February 22, 2017

5 basic mobility drills that you should be doing

IF YOU ONLY had 10-15 minutes each day to stretch, do body maintenance or some mobility work, what would you do?

I’ve previously suggested how you should structure a warm-up session before your workout. I’ve also highlighted the importance of body maintenance for at least 10-15 minutes of recovery stretching each day.

I would prioritise these areas most of the time before getting a workout in. Mobility and flexibility standards are always the first thing I assess when working with a client for the first time.

As a trainer I spend a lot of time working with office workers who spend 8-12 hours a day in the seated position.

Not surprisingly, most arrive at the gym with poor mobility, lower-back issues, poor posture and a weak core, which makes training and doing simple things like hip hinges, squats, and other staples of a training programme very challenging.

Mobility work isn’t generally seen as cool and a lot of the time you won’t see the fitness industry focus on this. The industry rarely sells patience and a lot of the time its attention is on youth and intensity.

However, doing basic stretching, mobility drills and listening to your body for areas that need attention is what will really make the difference and help sustain your health and fitness regime in the long term.

Common issues I see are:

  • Tight hips/hip flexors
  • Tight hamstrings
  • Tight ankles/calves
  • Tight upper back
  • Rounded shoulders
  • Tight and inactive glutes

People often get injured because they neglect mobility work and often have poor movement/technique in high-intensity workouts with a tight and weak body.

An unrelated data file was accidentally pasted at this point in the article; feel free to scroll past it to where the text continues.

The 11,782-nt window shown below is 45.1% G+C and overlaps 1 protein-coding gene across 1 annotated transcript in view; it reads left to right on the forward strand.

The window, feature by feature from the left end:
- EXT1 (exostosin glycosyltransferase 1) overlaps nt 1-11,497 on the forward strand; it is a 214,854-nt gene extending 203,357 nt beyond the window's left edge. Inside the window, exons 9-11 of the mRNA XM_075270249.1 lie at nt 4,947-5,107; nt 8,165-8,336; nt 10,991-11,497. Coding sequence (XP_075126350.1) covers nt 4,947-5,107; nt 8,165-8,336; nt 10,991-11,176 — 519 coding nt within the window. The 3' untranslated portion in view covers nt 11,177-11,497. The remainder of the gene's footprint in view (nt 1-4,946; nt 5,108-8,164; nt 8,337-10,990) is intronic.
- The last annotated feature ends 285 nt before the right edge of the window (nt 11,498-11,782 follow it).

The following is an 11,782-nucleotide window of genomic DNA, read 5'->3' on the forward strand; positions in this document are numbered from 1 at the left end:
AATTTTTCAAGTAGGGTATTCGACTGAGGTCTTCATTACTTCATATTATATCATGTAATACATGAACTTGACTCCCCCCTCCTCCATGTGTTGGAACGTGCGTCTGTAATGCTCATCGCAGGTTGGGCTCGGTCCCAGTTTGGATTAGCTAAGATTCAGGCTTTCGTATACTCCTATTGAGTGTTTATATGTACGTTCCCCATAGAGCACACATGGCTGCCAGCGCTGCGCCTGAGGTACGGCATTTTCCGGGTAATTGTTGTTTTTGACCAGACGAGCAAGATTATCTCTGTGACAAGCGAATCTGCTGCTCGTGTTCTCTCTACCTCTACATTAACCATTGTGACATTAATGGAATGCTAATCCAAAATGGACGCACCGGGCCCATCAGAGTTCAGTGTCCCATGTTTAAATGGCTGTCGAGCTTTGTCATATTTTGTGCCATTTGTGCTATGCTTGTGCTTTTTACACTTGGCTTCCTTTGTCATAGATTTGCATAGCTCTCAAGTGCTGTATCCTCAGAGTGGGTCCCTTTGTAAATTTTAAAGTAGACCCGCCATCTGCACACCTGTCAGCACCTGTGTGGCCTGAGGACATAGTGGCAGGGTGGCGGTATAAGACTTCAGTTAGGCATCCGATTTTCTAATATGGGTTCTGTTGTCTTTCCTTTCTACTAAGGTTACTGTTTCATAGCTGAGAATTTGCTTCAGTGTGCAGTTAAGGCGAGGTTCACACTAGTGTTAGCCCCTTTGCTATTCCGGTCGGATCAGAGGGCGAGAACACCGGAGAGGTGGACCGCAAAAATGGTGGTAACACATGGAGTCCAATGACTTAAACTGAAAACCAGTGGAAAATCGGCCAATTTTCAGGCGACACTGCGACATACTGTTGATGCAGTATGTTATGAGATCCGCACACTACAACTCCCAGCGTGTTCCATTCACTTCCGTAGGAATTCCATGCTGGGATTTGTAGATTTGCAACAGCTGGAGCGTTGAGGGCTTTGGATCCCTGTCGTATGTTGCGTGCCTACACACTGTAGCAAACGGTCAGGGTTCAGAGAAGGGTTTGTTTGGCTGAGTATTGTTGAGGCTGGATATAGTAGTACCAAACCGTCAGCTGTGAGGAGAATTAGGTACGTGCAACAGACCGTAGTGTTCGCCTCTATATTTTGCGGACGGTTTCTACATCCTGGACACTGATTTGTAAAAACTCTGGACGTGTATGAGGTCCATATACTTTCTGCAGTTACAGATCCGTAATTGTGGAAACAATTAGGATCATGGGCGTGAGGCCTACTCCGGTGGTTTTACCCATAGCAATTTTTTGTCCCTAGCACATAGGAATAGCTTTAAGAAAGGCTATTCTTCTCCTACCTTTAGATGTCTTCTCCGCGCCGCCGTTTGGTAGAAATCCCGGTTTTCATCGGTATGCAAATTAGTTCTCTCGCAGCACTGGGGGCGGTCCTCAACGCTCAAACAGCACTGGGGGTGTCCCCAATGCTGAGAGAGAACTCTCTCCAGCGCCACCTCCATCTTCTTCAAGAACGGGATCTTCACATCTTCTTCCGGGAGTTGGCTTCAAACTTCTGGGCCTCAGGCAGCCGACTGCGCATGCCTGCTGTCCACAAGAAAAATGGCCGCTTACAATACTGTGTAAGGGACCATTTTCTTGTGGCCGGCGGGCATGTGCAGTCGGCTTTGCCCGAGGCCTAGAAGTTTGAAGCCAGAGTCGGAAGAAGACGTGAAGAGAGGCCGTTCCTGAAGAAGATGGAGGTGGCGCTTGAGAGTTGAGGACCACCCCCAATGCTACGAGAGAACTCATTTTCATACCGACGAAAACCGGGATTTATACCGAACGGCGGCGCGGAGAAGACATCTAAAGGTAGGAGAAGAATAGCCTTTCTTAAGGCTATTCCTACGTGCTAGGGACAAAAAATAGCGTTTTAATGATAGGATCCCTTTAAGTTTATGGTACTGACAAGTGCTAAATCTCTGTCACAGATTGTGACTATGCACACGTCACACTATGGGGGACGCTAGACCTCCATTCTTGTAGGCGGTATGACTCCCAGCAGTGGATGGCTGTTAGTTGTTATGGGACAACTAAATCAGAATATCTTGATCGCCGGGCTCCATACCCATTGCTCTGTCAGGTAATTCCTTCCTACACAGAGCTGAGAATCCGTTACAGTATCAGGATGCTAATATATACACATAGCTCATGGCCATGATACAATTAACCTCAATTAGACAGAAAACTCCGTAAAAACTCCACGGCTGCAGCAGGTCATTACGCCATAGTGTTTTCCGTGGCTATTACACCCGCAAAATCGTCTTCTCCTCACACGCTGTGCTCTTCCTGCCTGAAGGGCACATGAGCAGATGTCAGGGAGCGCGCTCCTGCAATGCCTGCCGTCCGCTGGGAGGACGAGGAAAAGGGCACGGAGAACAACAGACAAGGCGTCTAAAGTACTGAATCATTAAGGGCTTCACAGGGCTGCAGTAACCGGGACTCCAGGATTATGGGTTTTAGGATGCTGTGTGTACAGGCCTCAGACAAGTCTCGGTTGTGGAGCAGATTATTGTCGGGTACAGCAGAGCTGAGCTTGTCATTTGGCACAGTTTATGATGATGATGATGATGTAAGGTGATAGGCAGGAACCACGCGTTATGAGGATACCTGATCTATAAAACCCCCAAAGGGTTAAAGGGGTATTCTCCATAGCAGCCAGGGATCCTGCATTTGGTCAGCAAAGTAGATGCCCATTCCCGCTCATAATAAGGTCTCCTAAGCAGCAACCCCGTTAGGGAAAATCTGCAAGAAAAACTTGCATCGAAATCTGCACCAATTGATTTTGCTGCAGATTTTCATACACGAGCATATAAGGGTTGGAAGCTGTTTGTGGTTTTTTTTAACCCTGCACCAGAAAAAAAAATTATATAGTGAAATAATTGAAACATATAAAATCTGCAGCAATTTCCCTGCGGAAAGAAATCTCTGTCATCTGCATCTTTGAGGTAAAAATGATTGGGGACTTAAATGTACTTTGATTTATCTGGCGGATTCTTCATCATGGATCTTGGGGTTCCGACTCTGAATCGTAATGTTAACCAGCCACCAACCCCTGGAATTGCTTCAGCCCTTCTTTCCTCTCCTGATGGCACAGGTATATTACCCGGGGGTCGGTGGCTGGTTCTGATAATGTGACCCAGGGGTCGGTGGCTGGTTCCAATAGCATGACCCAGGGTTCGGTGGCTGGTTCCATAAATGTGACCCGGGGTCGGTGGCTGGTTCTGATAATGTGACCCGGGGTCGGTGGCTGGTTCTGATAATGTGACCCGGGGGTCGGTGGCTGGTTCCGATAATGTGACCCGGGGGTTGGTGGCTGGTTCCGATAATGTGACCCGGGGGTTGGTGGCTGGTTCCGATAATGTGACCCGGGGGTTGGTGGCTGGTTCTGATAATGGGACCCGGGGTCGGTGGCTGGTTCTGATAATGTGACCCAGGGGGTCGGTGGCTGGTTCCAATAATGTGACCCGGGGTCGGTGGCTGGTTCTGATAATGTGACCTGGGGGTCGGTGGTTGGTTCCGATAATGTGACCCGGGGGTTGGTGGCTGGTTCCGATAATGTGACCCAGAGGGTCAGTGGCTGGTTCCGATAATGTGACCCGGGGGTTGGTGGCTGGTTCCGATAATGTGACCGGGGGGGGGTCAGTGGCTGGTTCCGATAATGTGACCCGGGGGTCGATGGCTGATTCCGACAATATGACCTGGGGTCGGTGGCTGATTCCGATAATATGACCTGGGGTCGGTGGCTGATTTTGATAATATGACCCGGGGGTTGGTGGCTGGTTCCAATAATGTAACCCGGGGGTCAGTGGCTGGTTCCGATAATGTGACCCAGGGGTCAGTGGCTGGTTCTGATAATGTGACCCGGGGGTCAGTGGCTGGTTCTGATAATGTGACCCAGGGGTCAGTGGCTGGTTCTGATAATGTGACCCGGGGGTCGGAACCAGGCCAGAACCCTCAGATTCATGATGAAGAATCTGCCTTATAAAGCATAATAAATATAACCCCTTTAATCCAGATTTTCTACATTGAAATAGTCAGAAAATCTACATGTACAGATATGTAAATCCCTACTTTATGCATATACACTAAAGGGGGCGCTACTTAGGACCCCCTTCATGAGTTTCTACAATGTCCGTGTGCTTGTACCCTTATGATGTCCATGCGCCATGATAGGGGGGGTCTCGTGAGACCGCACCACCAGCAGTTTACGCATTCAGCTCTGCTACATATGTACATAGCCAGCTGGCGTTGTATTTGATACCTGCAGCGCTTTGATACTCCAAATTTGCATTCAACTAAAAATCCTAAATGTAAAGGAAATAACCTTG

Below I have highlighted some simple drills that I feel everyone should be doing regularly.

Kneeling hip flexor/quad pulsing stretch

Drive your hip forward and back while your knee is planted into the mat on the ground.

Your iliopsoas muscle, one of the main hip flexors, is a deep muscle that requires isometric activation to stretch it.

Contract your glute and pulse forward and back for 15 reps each side, ideally after raising your body temperature.

Banded pull-aparts/Banded pass-throughs/X-band walks

Resistance bands, as well as being portable and convenient, are perfect for doing mobility and core drills.

Above I have highlighted three movements which will help your posture, rounded shoulders, tight upper back and tight glutes, one of the primary causes of lower-back issues.

These drills will not only improve your posture, movement and mobility but also your performance and body awareness.

Banded hamstring stretch

I’d estimate that 90% of the clients I work with have tight hamstrings, which is generally as a result of sitting down for long periods every day.

Inactive hamstrings, hips and glutes can lead to many other issues such as lower-back pain and discomfort.

For the stretch, place a band over the middle part of your foot and pulse your foot down for up to 20 reps on each leg.

The goal is to work towards reaching that 90 degrees position with a fairly straight leg. Don’t overdo it, get to the range that is just about on your limit and try to hold the stretch for 60-90 seconds on each leg.

More detail on these movements can be seen in the video below.


I hope you’ve found this information useful and if you need any more advice you can pop me a direct message from the links below.

You can also get more advice on my social media pages, which are linked below.

David Last is a personal trainer based in Dublin. For more information you can follow him on FacebookInstagram and Twitter. Or you can send him a direct message here.

You can also see some of his previous articles here.